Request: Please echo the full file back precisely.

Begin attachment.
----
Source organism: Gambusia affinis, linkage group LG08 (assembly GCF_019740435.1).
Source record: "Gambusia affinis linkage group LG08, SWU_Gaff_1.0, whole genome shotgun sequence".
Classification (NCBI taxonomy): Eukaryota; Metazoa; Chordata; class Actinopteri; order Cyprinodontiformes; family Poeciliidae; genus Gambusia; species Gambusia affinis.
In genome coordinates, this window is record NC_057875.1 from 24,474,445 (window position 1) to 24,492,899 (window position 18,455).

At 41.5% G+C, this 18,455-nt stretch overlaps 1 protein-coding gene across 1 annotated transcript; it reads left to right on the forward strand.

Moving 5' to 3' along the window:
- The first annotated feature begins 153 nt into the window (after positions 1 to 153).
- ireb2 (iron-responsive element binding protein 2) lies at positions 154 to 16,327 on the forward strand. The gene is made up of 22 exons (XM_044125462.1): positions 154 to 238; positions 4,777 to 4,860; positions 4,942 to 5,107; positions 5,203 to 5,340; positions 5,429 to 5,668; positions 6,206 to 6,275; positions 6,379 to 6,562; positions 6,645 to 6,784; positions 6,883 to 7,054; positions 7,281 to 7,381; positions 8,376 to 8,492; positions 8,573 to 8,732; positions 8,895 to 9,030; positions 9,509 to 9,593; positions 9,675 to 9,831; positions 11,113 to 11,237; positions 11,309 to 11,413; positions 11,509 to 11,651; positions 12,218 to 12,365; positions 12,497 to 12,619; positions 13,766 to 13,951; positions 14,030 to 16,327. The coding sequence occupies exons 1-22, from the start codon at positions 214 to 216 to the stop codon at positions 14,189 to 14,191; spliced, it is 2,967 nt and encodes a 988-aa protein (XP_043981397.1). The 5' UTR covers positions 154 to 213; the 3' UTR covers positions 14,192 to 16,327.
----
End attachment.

Source organism: Gambusia affinis, linkage group LG08 (assembly GCF_019740435.1).
Source record: "Gambusia affinis linkage group LG08, SWU_Gaff_1.0, whole genome shotgun sequence".
Classification (NCBI taxonomy): Eukaryota; Metazoa; Chordata; class Actinopteri; order Cyprinodontiformes; family Poeciliidae; genus Gambusia; species Gambusia affinis.
In genome coordinates, this window is record NC_057875.1 from 24,474,445 (window position 1) to 24,492,899 (window position 18,455).

At 41.5% G+C, this 18,455-nt stretch overlaps 1 protein-coding gene across 1 annotated transcript; it reads left to right on the forward strand.

Moving 5' to 3' along the window:
- The first annotated feature begins 153 nt into the window (after positions 1 to 153).
- ireb2 (iron-responsive element binding protein 2) lies at positions 154 to 16,327 on the forward strand. The gene is made up of 22 exons (XM_044125462.1): positions 154 to 238; positions 4,777 to 4,860; positions 4,942 to 5,107; positions 5,203 to 5,340; positions 5,429 to 5,668; positions 6,206 to 6,275; positions 6,379 to 6,562; positions 6,645 to 6,784; positions 6,883 to 7,054; positions 7,281 to 7,381; positions 8,376 to 8,492; positions 8,573 to 8,732; positions 8,895 to 9,030; positions 9,509 to 9,593; positions 9,675 to 9,831; positions 11,113 to 11,237; positions 11,309 to 11,413; positions 11,509 to 11,651; positions 12,218 to 12,365; positions 12,497 to 12,619; positions 13,766 to 13,951; positions 14,030 to 16,327. The coding sequence occupies exons 1-22, from the start codon at positions 214 to 216 to the stop codon at positions 14,189 to 14,191; spliced, it is 2,967 nt and encodes a 988-aa protein (XP_043981397.1). The 5' UTR covers positions 154 to 213; the 3' UTR covers positions 14,192 to 16,327.